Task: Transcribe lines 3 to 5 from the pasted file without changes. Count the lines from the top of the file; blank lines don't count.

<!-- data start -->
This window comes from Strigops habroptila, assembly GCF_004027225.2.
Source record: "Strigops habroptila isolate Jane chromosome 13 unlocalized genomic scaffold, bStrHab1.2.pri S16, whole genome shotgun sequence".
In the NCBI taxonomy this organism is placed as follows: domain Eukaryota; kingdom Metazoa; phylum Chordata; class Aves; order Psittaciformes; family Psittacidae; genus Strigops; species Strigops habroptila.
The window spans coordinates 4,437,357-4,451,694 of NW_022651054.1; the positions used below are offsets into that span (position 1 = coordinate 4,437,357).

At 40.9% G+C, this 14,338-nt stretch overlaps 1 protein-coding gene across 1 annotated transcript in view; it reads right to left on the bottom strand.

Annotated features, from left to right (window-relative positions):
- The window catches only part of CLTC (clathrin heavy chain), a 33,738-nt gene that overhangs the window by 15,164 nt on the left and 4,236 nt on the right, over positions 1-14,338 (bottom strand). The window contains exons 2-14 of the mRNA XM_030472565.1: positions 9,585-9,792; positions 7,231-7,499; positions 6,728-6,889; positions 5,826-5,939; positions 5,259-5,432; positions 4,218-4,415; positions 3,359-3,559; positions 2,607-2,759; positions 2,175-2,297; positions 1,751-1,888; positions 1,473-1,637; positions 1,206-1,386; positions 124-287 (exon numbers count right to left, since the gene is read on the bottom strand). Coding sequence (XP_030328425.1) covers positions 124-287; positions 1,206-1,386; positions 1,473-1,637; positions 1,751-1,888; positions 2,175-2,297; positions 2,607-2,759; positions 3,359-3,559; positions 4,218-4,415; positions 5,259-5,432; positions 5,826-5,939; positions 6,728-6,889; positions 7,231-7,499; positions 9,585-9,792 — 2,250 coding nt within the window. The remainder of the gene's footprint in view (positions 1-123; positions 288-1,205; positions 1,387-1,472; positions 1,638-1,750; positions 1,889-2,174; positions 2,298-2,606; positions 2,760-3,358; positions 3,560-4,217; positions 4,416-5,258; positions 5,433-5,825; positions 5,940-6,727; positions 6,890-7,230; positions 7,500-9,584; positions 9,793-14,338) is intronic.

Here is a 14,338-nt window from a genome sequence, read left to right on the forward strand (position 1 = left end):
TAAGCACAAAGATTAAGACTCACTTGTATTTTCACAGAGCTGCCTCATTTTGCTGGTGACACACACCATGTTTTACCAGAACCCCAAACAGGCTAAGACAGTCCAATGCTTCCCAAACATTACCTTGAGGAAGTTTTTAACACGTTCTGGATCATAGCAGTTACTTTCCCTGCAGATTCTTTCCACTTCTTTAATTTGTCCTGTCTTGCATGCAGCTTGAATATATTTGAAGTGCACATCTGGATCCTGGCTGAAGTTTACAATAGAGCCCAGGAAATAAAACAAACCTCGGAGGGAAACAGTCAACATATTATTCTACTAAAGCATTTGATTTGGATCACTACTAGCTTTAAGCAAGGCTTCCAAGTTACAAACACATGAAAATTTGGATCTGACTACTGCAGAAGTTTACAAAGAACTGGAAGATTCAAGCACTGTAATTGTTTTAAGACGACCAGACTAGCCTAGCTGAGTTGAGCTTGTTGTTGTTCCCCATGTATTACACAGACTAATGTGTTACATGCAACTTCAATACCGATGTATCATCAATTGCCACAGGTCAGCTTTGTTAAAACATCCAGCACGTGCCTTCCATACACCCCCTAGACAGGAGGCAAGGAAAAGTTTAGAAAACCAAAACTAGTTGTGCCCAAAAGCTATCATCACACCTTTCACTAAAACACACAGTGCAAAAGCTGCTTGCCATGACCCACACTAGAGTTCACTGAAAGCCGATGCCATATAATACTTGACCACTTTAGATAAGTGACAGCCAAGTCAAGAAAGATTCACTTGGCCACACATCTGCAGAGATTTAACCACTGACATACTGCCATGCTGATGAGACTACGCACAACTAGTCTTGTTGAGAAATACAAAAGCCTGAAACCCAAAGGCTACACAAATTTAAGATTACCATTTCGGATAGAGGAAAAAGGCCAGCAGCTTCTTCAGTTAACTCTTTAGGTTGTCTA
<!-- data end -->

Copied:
In the NCBI taxonomy this organism is placed as follows: domain Eukaryota; kingdom Metazoa; phylum Chordata; class Aves; order Psittaciformes; family Psittacidae; genus Strigops; species Strigops habroptila.
The window spans coordinates 4,437,357-4,451,694 of NW_022651054.1; the positions used below are offsets into that span (position 1 = coordinate 4,437,357).

At 40.9% G+C, this 14,338-nt stretch overlaps 1 protein-coding gene across 1 annotated transcript in view; it reads right to left on the bottom strand.